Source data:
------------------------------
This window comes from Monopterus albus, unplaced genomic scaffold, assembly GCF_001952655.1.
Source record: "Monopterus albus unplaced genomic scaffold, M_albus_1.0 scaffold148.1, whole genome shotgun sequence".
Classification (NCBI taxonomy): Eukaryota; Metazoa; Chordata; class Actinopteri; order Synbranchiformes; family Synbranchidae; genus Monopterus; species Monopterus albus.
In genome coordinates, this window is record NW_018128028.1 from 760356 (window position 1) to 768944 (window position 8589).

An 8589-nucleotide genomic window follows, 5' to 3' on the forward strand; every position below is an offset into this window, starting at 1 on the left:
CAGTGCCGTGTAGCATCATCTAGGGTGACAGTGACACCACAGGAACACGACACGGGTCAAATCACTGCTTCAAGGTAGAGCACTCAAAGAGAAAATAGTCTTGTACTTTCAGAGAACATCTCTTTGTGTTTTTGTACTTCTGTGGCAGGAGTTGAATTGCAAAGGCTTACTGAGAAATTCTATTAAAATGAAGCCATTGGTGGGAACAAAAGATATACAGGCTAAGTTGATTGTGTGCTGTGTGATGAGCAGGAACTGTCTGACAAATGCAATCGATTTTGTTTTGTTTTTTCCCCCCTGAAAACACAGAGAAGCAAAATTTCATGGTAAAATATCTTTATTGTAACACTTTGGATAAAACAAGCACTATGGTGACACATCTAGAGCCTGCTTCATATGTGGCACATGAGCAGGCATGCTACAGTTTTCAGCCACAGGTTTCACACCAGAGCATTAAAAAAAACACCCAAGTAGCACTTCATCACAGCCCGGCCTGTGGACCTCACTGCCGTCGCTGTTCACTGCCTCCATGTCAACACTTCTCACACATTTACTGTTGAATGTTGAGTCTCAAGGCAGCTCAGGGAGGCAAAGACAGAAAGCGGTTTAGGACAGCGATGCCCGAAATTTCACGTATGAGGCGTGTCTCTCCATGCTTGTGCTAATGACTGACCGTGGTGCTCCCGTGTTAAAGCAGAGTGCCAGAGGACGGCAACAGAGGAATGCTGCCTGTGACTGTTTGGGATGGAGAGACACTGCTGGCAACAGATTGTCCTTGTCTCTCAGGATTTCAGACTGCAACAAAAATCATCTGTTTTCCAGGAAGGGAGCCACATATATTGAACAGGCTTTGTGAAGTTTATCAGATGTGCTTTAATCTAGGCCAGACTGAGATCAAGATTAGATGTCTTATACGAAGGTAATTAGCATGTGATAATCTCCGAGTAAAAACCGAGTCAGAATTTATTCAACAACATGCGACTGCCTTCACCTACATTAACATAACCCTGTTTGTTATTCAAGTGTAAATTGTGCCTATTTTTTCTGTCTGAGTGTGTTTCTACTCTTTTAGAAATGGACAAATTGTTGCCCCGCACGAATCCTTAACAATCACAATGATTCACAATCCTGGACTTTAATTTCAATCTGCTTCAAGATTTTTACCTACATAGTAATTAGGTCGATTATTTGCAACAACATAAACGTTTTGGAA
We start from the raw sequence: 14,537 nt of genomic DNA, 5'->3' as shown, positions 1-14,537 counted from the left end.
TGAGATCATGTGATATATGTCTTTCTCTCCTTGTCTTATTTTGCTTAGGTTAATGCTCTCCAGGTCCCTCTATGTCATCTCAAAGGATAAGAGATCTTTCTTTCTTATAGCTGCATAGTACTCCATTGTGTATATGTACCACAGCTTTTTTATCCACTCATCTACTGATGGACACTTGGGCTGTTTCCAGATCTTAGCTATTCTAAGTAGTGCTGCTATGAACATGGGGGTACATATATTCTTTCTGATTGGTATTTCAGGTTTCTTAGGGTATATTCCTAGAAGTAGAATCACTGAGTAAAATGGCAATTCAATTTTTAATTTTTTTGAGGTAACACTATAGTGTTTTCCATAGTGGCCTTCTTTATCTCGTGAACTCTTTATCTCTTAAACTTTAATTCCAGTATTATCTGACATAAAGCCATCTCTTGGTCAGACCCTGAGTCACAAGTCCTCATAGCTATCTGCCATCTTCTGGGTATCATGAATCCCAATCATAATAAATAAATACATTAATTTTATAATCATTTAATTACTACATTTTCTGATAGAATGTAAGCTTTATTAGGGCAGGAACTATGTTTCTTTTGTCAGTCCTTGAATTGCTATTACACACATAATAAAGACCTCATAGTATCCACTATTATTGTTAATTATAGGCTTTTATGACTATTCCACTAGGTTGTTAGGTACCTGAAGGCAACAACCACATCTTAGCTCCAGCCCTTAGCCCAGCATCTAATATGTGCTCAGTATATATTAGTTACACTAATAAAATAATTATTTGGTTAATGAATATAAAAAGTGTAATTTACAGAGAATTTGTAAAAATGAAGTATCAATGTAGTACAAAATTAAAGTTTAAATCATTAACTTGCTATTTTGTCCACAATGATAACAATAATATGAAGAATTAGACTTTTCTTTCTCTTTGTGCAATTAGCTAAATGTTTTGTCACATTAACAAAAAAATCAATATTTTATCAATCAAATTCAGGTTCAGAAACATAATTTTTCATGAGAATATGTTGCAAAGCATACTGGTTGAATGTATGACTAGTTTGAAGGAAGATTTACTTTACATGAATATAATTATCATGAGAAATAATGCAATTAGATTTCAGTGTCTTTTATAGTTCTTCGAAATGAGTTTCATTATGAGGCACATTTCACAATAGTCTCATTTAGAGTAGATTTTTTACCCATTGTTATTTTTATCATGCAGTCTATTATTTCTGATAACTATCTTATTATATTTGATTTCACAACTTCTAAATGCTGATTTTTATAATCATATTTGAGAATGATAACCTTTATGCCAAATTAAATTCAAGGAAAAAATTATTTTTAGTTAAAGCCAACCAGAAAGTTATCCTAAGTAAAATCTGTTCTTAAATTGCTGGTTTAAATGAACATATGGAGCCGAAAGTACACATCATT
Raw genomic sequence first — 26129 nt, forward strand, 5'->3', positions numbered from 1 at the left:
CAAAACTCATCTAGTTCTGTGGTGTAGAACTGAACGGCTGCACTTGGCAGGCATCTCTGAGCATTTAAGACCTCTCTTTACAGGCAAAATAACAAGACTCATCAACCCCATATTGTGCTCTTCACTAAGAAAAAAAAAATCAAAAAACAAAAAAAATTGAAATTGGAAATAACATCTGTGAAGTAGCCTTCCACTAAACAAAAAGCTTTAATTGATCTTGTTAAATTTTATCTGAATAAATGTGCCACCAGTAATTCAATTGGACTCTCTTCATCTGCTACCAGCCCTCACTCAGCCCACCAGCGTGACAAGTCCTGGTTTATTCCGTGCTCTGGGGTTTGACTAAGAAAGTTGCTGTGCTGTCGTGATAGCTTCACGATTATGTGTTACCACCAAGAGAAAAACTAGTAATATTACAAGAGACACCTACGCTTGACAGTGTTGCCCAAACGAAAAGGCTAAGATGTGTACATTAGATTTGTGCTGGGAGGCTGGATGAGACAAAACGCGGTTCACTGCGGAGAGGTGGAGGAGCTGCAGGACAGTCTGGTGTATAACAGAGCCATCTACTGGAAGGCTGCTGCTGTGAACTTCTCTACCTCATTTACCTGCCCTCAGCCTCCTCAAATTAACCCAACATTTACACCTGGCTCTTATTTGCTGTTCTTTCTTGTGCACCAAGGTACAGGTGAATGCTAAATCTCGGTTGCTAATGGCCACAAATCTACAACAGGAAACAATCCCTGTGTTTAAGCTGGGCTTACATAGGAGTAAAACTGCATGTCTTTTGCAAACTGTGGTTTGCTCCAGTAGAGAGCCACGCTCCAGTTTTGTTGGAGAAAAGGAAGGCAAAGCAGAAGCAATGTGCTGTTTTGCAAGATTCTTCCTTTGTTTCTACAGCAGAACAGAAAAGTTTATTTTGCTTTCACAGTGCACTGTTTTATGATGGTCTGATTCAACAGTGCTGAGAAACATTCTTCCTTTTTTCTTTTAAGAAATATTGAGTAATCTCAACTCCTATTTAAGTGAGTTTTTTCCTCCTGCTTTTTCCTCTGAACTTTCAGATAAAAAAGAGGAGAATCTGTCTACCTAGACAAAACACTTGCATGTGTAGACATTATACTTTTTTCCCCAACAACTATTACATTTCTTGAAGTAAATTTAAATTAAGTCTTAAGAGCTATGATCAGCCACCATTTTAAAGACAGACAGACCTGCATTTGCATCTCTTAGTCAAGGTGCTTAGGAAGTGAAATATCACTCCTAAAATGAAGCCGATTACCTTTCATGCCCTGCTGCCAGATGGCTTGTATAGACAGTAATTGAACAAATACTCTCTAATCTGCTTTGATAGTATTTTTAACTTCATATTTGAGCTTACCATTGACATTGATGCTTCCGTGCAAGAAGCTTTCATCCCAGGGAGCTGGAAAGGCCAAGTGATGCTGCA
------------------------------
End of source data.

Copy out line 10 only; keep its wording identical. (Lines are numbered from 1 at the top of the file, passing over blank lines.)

CAAAACTCATCTAGTTCTGTGGTGTAGAACTGAACGGCTGCACTTGGCAGGCATCTCTGAGCATTTAAGACCTCTCTTTACAGGCAAAATAACAAGACTCATCAACCCCATATTGTGCTCTTCACTAAGAAAAAAAAAATCAAAAAACAAAAAAAATTGAAATTGGAAATAACATCTGTGAAGTAGCCTTCCACTAAACAAAAAGCTTTAATTGATCTTGTTAAATTTTATCTGAATAAATGTGCCACCAGTAATTCAATTGGACTCTCTTCATCTGCTACCAGCCCTCACTCAGCCCACCAGCGTGACAAGTCCTGGTTTATTCCGTGCTCTGGGGTTTGACTAAGAAAGTTGCTGTGCTGTCGTGATAGCTTCACGATTATGTGTTACCACCAAGAGAAAAACTAGTAATATTACAAGAGACACCTACGCTTGACAGTGTTGCCCAAACGAAAAGGCTAAGATGTGTACATTAGATTTGTGCTGGGAGGCTGGATGAGACAAAACGCGGTTCACTGCGGAGAGGTGGAGGAGCTGCAGGACAGTCTGGTGTATAACAGAGCCATCTACTGGAAGGCTGCTGCTGTGAACTTCTCTACCTCATTTACCTGCCCTCAGCCTCCTCAAATTAACCCAACATTTACACCTGGCTCTTATTTGCTGTTCTTTCTTGTGCACCAAGGTACAGGTGAATGCTAAATCTCGGTTGCTAATGGCCACAAATCTACAACAGGAAACAATCCCTGTGTTTAAGCTGGGCTTACATAGGAGTAAAACTGCATGTCTTTTGCAAACTGTGGTTTGCTCCAGTAGAGAGCCACGCTCCAGTTTTGTTGGAGAAAAGGAAGGCAAAGCAGAAGCAATGTGCTGTTTTGCAAGATTCTTCCTTTGTTTCTACAGCAGAACAGAAAAGTTTATTTTGCTTTCACAGTGCACTGTTTTATGATGGTCTGATTCAACAGTGCTGAGAAACATTCTTCCTTTTTTCTTTTAAGAAATATTGAGTAATCTCAACTCCTATTTAAGTGAGTTTTTTCCTCCTGCTTTTTCCTCTGAACTTTCAGATAAAAAAGAGGAGAATCTGTCTACCTAGACAAAACACTTGCATGTGTAGACATTATACTTTTTTCCCCAACAACTATTACATTTCTTGAAGTAAATTTAAATTAAGTCTTAAGAGCTATGATCAGCCACCATTTTAAAGACAGACAGACCTGCATTTGCATCTCTTAGTCAAGGTGCTTAGGAAGTGAAATATCACTCCTAAAATGAAGCCGATTACCTTTCATGCCCTGCTGCCAGATGGCTTGTATAGACAGTAATTGAACAAATACTCTCTAATCTGCTTTGATAGTATTTTTAACTTCATATTTGAGCTTACCATTGACATTGATGCTTCCGTGCAAGAAGCTTTCATCCCAGGGAGCTGGAAAGGCCAAGTGATGCTGCA